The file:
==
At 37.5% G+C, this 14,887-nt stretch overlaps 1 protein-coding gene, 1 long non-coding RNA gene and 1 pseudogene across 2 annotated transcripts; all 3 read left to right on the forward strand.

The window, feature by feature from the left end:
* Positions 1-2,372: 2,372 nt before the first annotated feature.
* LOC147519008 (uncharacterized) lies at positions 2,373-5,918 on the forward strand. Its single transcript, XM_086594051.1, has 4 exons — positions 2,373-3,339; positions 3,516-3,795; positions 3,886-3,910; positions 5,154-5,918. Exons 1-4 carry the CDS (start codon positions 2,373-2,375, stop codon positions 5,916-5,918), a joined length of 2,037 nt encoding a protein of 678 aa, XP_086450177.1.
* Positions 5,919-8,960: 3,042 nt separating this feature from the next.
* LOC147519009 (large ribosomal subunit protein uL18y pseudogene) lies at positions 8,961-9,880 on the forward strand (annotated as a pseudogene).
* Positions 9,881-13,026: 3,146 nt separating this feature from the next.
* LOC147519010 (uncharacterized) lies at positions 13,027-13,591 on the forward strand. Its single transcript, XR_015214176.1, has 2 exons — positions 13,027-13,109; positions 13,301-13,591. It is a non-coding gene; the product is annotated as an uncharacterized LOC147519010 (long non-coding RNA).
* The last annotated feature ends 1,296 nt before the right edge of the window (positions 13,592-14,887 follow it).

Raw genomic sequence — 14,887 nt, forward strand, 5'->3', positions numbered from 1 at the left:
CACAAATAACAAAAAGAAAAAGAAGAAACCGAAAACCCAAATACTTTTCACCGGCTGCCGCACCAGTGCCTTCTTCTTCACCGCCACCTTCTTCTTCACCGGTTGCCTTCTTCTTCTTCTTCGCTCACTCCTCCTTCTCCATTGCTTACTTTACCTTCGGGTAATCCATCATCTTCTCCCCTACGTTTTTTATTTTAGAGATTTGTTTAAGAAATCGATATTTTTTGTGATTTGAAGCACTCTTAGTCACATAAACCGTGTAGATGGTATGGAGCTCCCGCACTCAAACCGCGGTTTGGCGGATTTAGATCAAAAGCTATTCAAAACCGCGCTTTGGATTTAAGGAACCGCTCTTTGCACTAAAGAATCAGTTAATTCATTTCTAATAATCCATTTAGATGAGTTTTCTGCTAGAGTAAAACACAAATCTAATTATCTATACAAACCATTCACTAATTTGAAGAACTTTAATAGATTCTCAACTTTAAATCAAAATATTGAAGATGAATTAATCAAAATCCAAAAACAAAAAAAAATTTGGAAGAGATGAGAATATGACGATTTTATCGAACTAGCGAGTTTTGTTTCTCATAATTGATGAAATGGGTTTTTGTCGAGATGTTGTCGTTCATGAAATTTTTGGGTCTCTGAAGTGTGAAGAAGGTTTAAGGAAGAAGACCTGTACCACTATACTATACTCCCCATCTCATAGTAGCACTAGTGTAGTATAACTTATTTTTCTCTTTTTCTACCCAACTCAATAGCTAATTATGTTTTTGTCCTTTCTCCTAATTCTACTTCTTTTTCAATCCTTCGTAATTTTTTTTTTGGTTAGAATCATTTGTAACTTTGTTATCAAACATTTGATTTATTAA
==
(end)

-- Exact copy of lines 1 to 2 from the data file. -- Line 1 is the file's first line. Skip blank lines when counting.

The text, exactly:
At 37.5% G+C, this 14,887-nt stretch overlaps 1 protein-coding gene, 1 long non-coding RNA gene and 1 pseudogene across 2 annotated transcripts; all 3 read left to right on the forward strand.

The window, feature by feature from the left end: